13 – Discover your sweet tooth
Barcelona is the perfect place to indulge in sweet treats. You’ll be spoilt for choice with its selection of confectionery shops. For posh chocolates in fancy packaging, head to Escribà; and for cooked candy visit Papabubble, where you can see the sweets being rolled in front of your eyes. If you’re over in Spain during the winter and fancy a hot chocolate, stop by the milk bar La Granja. Handsomely fitted with antiques, it serves thick and frothy cocoa, which will warm you up.
Barcelona’s love of Modernista has been a passionate affair and the evidence is scattered across the city. In the Dreta area of Eixample, there are some masterpieces. The fairest of them is Gaudí’s luminous Casa Batlló, built for textile tycoon. Nearby, you can gaze at his rivals’ architecture: the shiny Casa Amatller by Puig i Cadafalch, and the decadent Casa Lleó Morera (on the corner of C/Consell de Cent at No.35) by Domènech i Muntaner. Nearby, you’ll find his Hospital de la Santa Creu i Sant Pau, whose city gardens offer a pleasant oasis amid the bustling city. This UNESCO World Heritage Site has 20 pavilions.
15 – Fill your suitcase with local threads
Style comes with all kinds of price tags in Barcelona. High street shoppers will easily recognise the Spanish labels Mango and Zara, but fashionistas should check out Custo Barcelona for its trademark bright T-shirts, and MTX Barcelona for its restructured womenswear. These are not cheap, but they are certainly designer originals. Those with a yen for footwear should spring to the Mallorca-based eco shoe company, Camper, which is famous for its clog heels and bowling shoe classics.
16 – Visit the gay heart of the city
If Barcelona wanted a gay capital, it would most certainly pick the Eixample, nicknamed Gaixample for the sheer number of stores and clubs that cater to this clientele. The Arena includes four clubs: the cavernous Madre attracts a young crowd with a spacious dance floor and darkroom; Classic is the most light-hearted and kitsch venue, drawing in a mixed crowd with its ’80s and ’90s pop anthems; Dandy plays vintage chart hits and VIP’s retro music goes down well with everyone.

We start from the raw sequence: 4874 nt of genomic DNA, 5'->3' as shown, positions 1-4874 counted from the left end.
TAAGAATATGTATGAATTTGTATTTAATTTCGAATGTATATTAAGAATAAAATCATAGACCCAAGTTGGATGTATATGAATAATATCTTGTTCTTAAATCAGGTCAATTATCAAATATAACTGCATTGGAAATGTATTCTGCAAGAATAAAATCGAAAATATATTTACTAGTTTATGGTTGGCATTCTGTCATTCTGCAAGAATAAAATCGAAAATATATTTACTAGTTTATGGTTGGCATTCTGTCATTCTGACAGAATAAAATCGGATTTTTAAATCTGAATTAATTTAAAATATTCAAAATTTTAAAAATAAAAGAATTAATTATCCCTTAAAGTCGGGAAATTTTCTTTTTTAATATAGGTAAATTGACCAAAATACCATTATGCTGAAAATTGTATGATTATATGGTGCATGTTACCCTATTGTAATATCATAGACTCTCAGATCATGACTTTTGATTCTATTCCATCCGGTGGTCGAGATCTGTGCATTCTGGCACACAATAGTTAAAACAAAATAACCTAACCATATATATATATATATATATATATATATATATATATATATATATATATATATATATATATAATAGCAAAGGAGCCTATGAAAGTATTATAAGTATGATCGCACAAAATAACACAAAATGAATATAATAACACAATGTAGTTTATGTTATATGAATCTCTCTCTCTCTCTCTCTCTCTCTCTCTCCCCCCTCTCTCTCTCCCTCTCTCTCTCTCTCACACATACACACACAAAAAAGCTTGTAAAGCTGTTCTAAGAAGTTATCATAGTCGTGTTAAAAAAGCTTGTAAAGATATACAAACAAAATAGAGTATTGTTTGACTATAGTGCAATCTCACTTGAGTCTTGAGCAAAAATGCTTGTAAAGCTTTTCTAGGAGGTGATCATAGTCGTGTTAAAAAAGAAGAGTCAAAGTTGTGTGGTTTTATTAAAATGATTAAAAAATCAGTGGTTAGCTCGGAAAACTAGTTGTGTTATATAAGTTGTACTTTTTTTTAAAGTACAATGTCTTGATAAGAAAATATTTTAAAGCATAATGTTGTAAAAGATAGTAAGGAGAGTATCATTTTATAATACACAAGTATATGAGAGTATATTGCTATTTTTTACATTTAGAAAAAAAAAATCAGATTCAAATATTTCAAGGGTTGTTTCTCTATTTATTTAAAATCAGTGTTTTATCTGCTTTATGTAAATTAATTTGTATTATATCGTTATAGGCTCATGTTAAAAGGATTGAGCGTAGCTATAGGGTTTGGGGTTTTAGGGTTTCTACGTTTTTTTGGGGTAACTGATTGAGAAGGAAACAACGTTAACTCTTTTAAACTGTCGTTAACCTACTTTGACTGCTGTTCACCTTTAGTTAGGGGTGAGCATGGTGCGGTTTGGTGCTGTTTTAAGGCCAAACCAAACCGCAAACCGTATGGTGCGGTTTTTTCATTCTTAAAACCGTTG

17 – Dance your way to a street party
How long can you party non-stop? A week? Then September is a good time to visit, because the Festes de la Mercèe swings into town. It started life as a small religious parade but since then it has snowballed into a week-long party celebrating Catalan culture. Performances, dazzling firework displays along the beaches, a sea-front air show, exhibitions, children’s activities and free concerts (playing everything from sea shanties to hip hop) make this a celebration of Barcelona in all its splendour.
18 – Sip a cocktail on a terrace
The best place to get a chilled fruit sangria in Barcelona is one of the many outdoor bars and cafés. The Bar Colombo is a little tapas bar with a sunny terrace overlooking the port, while the Australian-run Bar Kasparo offers outdoor seating beneath shady arcades overlooking an a playground for children. Another option is the Casa Paco, a friendly hole-in-the-wall with a terrace on which to relax. There are also a number of bustling cafés with terraces along La Rambla.
19 – Bag some designer bargains
If you’re a dedicated designer bargain-hunter, make the 30-minute pilgrimage just outside the city to La Roca Village (93 842 39 39, www.larocavillage.com). More than 50 discount outlets will tempt you with designer apparel from popular brands such as Antonio Miró, Versace, Diesel and Camper.
20 – Have a passionate flamenco fling
A trip to Barcelona calls for a fling with flamenco. Of course, many of us are not graced with dancing skills, but that doesn’t stop you being a spectator of the traditional Spanish dance form. Head to El Tablao de Carmen, where established stars and new talent display a vibrant spectrum of flamenco singing, dancing and music. Los Tarantos in Plaça Reial has become a popular tourist hangout, but the acts still turn heads. For vanguard performances, see the Festival de Flamenco de Ciutat Vella in May.